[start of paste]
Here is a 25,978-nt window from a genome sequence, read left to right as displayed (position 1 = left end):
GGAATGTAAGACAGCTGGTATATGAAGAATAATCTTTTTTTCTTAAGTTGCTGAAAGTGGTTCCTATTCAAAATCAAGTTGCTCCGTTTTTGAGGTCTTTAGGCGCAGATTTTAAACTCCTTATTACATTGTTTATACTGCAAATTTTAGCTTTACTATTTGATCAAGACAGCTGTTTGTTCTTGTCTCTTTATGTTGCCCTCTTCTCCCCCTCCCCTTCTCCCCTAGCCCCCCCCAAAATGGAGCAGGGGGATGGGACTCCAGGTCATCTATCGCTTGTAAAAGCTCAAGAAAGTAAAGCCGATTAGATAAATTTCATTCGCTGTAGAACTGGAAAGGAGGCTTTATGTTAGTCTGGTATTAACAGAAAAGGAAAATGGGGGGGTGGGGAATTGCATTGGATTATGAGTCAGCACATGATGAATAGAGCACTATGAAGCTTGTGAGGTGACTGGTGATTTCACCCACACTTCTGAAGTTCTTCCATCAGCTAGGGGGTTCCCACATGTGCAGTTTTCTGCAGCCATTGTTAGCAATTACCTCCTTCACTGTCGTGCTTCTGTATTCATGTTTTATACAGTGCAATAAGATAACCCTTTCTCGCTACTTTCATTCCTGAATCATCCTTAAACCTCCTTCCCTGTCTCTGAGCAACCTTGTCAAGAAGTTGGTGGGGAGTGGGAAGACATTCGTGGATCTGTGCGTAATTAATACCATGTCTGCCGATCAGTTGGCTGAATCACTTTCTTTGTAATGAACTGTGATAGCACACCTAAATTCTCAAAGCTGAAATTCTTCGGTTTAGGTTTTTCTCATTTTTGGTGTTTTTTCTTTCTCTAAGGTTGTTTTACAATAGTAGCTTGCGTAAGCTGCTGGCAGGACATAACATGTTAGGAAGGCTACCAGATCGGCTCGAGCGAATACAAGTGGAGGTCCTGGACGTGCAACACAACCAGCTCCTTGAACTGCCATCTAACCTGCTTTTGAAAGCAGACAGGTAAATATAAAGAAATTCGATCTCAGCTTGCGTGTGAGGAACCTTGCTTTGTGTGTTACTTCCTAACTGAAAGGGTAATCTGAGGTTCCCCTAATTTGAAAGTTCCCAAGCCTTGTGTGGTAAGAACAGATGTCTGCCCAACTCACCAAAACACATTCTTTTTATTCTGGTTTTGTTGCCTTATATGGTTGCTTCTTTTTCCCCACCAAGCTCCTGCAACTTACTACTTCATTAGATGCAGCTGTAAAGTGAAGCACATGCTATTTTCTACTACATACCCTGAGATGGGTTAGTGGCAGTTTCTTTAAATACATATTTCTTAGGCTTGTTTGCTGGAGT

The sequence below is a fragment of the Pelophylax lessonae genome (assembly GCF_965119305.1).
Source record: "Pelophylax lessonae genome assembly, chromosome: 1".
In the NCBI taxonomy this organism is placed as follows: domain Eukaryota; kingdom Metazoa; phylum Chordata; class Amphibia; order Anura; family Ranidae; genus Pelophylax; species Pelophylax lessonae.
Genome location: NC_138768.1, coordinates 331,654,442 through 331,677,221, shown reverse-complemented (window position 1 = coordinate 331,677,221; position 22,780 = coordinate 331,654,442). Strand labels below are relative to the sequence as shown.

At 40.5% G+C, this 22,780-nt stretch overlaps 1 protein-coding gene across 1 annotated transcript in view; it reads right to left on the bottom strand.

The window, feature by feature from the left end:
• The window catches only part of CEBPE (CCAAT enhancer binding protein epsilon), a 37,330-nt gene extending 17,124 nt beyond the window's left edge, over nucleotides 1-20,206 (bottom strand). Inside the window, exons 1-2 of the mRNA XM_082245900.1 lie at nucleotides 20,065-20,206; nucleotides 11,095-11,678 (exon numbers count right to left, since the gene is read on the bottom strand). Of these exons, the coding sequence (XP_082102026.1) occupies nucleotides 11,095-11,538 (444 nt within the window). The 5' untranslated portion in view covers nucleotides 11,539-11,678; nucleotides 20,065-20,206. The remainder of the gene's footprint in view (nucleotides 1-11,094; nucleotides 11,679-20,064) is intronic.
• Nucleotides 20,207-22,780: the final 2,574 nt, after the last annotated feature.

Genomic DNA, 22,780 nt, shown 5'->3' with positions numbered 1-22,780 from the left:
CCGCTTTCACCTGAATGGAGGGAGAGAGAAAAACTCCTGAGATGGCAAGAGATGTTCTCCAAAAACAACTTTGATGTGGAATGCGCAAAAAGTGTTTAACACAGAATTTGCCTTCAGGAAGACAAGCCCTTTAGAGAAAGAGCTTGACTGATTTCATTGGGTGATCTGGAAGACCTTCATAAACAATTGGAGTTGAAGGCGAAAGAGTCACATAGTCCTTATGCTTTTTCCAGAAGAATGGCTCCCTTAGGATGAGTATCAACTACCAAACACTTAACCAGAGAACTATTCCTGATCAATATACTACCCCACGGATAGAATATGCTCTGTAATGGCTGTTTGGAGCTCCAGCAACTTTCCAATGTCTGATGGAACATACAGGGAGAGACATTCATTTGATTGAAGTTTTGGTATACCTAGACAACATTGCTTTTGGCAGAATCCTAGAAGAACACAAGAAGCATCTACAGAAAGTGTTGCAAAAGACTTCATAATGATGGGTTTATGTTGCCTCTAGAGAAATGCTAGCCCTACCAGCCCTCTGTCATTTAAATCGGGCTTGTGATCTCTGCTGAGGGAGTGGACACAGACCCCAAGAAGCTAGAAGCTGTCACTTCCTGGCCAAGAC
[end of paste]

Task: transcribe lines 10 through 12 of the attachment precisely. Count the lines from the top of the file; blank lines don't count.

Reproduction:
• Nucleotides 20,207-22,780: the final 2,574 nt, after the last annotated feature.

Genomic DNA, 22,780 nt, shown 5'->3' with positions numbered 1-22,780 from the left:
CCGCTTTCACCTGAATGGAGGGAGAGAGAAAAACTCCTGAGATGGCAAGAGATGTTCTCCAAAAACAACTTTGATGTGGAATGCGCAAAAAGTGTTTAACACAGAATTTGCCTTCAGGAAGACAAGCCCTTTAGAGAAAGAGCTTGACTGATTTCATTGGGTGATCTGGAAGACCTTCATAAACAATTGGAGTTGAAGGCGAAAGAGTCACATAGTCCTTATGCTTTTTCCAGAAGAATGGCTCCCTTAGGATGAGTATCAACTACCAAACACTTAACCAGAGAACTATTCCTGATCAATATACTACCCCACGGATAGAATATGCTCTGTAATGGCTGTTTGGAGCTCCAGCAACTTTCCAATGTCTGATGGAACATACAGGGAGAGACATTCATTTGATTGAAGTTTTGGTATACCTAGACAACATTGCTTTTGGCAGAATCCTAGAAGAACACAAGAAGCATCTACAGAAAGTGTTGCAAAAGACTTCATAATGATGGGTTTATGTTGCCTCTAGAGAAATGCTAGCCCTACCAGCCCTCTGTCATTTAAATCGGGCTTGTGATCTCTGCTGAGGGAGTGGACACAGACCCCAAGAAGCTAGAAGCTGTCACTTCCTGGCCAAGAC